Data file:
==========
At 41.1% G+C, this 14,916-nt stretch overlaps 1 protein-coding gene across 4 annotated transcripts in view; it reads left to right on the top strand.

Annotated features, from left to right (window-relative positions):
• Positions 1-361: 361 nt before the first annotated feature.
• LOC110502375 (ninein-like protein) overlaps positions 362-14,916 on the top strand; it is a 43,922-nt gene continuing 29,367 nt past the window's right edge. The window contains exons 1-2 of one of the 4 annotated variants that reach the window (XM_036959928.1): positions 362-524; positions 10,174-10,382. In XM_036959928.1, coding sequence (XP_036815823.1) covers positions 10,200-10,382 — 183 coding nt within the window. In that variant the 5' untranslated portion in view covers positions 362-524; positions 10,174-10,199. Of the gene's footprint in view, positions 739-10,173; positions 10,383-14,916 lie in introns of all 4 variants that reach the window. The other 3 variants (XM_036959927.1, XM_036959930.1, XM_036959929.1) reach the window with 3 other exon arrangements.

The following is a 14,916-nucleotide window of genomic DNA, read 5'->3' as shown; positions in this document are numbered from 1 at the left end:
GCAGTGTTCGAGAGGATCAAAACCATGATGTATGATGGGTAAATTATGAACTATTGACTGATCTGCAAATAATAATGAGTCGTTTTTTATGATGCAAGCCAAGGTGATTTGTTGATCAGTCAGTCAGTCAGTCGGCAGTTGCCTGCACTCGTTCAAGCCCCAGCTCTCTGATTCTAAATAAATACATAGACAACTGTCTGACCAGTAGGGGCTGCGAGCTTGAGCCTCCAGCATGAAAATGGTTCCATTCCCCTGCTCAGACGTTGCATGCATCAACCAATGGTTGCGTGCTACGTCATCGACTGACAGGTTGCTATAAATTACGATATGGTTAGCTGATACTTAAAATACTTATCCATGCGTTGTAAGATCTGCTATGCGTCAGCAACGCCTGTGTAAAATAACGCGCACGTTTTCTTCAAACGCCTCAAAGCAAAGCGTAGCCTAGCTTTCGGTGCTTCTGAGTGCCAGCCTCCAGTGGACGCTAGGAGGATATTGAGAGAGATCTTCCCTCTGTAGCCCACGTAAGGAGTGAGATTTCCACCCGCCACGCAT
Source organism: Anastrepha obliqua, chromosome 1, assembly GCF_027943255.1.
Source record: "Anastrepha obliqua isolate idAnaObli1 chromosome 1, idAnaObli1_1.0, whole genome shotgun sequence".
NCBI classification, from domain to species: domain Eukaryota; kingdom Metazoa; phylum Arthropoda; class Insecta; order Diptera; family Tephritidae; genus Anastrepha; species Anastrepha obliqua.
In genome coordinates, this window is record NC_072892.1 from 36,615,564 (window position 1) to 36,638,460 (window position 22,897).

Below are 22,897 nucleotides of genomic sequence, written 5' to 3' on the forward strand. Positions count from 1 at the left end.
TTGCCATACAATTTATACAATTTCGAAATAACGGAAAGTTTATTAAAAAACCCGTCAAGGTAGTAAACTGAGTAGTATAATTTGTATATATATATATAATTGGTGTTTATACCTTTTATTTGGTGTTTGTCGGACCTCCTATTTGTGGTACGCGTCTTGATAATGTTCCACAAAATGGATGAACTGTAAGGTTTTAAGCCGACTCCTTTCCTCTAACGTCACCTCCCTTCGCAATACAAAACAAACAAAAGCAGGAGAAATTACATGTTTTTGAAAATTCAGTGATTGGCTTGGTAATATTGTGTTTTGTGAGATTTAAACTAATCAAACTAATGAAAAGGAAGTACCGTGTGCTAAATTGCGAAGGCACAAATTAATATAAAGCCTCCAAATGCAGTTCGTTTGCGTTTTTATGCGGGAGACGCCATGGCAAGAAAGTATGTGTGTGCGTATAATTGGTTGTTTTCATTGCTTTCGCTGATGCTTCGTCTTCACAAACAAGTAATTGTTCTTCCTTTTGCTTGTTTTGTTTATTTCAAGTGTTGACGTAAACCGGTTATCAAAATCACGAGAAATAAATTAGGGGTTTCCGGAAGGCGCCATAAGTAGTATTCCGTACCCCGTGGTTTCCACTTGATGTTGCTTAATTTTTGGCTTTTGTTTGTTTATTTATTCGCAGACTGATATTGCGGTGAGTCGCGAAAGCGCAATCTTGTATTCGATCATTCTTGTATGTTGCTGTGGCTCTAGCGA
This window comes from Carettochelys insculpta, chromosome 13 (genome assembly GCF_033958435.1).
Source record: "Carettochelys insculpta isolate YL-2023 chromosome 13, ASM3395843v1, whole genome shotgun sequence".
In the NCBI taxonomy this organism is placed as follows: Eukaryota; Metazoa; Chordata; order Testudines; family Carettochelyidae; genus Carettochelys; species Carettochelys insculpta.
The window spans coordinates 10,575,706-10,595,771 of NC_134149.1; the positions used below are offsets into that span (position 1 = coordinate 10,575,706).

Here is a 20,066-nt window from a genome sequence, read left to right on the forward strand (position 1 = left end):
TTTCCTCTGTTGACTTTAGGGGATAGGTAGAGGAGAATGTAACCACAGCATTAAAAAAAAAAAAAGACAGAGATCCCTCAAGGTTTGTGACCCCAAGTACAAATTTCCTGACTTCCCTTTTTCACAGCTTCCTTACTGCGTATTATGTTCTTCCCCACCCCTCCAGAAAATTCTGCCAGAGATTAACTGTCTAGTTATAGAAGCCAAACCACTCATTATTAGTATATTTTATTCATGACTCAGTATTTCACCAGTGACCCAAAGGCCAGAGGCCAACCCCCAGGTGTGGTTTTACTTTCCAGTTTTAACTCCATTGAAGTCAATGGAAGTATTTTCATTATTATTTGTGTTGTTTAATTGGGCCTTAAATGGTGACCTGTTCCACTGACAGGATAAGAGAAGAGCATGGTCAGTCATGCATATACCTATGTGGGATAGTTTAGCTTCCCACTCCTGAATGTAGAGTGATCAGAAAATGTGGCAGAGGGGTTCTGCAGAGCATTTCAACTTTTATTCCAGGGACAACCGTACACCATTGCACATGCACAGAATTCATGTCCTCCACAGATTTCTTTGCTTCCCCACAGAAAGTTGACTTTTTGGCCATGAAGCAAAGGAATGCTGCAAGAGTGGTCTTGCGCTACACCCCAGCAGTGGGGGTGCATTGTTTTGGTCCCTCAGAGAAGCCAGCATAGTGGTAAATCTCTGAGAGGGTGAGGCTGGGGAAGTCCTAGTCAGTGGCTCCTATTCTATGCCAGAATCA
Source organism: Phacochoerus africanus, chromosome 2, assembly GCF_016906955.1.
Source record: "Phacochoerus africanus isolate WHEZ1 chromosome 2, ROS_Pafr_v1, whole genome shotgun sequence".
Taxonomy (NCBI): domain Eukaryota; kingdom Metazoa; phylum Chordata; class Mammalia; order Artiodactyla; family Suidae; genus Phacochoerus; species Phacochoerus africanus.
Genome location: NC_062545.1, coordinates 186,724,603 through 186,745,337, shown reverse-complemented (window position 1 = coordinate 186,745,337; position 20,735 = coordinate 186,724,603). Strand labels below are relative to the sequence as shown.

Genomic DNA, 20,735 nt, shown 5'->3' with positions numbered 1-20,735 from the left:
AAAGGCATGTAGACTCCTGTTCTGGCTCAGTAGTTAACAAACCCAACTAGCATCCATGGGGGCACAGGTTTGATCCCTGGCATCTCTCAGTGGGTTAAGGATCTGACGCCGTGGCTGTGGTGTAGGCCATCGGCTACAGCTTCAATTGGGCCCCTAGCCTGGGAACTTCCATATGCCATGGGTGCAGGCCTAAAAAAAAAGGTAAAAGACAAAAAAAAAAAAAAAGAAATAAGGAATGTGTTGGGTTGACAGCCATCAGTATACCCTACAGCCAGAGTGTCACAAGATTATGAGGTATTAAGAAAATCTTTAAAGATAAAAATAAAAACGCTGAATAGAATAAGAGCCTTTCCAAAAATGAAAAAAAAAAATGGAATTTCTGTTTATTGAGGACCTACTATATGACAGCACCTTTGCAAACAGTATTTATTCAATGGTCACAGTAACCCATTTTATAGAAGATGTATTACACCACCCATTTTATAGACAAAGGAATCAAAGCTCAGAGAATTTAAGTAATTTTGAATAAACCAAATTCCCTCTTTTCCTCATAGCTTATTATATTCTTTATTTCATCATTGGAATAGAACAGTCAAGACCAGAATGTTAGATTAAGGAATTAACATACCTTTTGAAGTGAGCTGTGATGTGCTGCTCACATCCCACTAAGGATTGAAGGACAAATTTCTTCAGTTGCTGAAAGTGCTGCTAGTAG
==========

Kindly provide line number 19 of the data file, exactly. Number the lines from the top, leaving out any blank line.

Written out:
Source organism: Phacochoerus africanus, chromosome 2, assembly GCF_016906955.1.